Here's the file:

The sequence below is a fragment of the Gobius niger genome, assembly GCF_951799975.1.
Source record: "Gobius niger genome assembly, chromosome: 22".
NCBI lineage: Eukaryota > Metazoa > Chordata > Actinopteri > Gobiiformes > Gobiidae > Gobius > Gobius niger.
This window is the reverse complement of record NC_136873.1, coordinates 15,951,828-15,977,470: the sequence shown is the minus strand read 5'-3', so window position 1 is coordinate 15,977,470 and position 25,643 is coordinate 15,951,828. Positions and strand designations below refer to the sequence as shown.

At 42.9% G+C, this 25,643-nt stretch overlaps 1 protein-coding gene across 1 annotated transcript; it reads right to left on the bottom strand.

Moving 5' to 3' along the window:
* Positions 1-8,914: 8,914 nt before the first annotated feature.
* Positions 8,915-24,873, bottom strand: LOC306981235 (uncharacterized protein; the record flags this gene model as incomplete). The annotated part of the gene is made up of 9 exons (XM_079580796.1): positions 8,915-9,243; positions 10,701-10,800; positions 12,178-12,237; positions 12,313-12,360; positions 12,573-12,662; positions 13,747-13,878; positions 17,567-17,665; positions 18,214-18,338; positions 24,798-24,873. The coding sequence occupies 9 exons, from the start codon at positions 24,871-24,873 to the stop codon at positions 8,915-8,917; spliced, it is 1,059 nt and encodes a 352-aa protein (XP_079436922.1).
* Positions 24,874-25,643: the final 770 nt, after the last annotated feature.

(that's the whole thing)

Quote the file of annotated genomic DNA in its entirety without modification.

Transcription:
The sequence below is a fragment of the Gobius niger genome, assembly GCF_951799975.1.
Source record: "Gobius niger genome assembly, chromosome: 22".
NCBI lineage: Eukaryota > Metazoa > Chordata > Actinopteri > Gobiiformes > Gobiidae > Gobius > Gobius niger.
This window is the reverse complement of record NC_136873.1, coordinates 15,951,828-15,977,470: the sequence shown is the minus strand read 5'-3', so window position 1 is coordinate 15,977,470 and position 25,643 is coordinate 15,951,828. Positions and strand designations below refer to the sequence as shown.

At 42.9% G+C, this 25,643-nt stretch overlaps 1 protein-coding gene across 1 annotated transcript; it reads right to left on the bottom strand.

Moving 5' to 3' along the window:
* Positions 1-8,914: 8,914 nt before the first annotated feature.
* Positions 8,915-24,873, bottom strand: LOC306981235 (uncharacterized protein; the record flags this gene model as incomplete). The annotated part of the gene is made up of 9 exons (XM_079580796.1): positions 8,915-9,243; positions 10,701-10,800; positions 12,178-12,237; positions 12,313-12,360; positions 12,573-12,662; positions 13,747-13,878; positions 17,567-17,665; positions 18,214-18,338; positions 24,798-24,873. The coding sequence occupies 9 exons, from the start codon at positions 24,871-24,873 to the stop codon at positions 8,915-8,917; spliced, it is 1,059 nt and encodes a 352-aa protein (XP_079436922.1).
* Positions 24,874-25,643: the final 770 nt, after the last annotated feature.